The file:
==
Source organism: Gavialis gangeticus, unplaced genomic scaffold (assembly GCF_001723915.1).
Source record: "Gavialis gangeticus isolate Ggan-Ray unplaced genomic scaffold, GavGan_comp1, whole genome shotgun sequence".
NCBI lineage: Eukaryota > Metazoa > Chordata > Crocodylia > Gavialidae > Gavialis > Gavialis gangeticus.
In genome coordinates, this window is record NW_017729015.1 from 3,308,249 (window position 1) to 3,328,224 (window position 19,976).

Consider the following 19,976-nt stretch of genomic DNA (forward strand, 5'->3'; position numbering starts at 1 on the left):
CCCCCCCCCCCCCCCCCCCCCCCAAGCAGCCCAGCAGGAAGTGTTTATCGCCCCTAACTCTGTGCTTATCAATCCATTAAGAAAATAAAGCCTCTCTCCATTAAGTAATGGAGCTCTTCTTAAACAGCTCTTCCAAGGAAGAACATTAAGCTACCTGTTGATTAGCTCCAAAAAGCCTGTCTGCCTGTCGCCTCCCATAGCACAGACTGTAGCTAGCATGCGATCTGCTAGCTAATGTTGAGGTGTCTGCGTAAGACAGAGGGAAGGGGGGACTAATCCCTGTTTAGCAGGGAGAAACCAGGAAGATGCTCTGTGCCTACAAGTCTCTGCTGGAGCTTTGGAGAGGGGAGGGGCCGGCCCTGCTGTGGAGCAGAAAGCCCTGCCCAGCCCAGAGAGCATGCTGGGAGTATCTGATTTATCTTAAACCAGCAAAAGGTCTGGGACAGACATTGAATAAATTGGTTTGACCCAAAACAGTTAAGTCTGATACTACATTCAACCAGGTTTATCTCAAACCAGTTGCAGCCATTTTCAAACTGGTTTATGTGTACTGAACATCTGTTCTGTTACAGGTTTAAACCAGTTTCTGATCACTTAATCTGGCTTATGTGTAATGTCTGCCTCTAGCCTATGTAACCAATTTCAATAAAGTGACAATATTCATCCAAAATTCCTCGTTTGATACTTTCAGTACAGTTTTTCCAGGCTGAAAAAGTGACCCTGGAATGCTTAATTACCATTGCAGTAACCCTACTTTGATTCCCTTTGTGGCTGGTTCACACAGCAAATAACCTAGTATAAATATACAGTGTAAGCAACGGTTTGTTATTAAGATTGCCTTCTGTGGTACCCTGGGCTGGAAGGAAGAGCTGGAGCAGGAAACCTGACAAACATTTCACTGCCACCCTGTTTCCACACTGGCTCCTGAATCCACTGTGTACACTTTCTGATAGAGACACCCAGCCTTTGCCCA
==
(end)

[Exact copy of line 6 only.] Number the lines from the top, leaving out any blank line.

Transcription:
CCCCCCCCCCCCCCCCCCCCCCCAAGCAGCCCAGCAGGAAGTGTTTATCGCCCCTAACTCTGTGCTTATCAATCCATTAAGAAAATAAAGCCTCTCTCCATTAAGTAATGGAGCTCTTCTTAAACAGCTCTTCCAAGGAAGAACATTAAGCTACCTGTTGATTAGCTCCAAAAAGCCTGTCTGCCTGTCGCCTCCCATAGCACAGACTGTAGCTAGCATGCGATCTGCTAGCTAATGTTGAGGTGTCTGCGTAAGACAGAGGGAAGGGGGGACTAATCCCTGTTTAGCAGGGAGAAACCAGGAAGATGCTCTGTGCCTACAAGTCTCTGCTGGAGCTTTGGAGAGGGGAGGGGCCGGCCCTGCTGTGGAGCAGAAAGCCCTGCCCAGCCCAGAGAGCATGCTGGGAGTATCTGATTTATCTTAAACCAGCAAAAGGTCTGGGACAGACATTGAATAAATTGGTTTGACCCAAAACAGTTAAGTCTGATACTACATTCAACCAGGTTTATCTCAAACCAGTTGCAGCCATTTTCAAACTGGTTTATGTGTACTGAACATCTGTTCTGTTACAGGTTTAAACCAGTTTCTGATCACTTAATCTGGCTTATGTGTAATGTCTGCCTCTAGCCTATGTAACCAATTTCAATAAAGTGACAATATTCATCCAAAATTCCTCGTTTGATACTTTCAGTACAGTTTTTCCAGGCTGAAAAAGTGACCCTGGAATGCTTAATTACCATTGCAGTAACCCTACTTTGATTCCCTTTGTGGCTGGTTCACACAGCAAATAACCTAGTATAAATATACAGTGTAAGCAACGGTTTGTTATTAAGATTGCCTTCTGTGGTACCCTGGGCTGGAAGGAAGAGCTGGAGCAGGAAACCTGACAAACATTTCACTGCCACCCTGTTTCCACACTGGCTCCTGAATCCACTGTGTACACTTTCTGATAGAGACACCCAGCCTTTGCCCA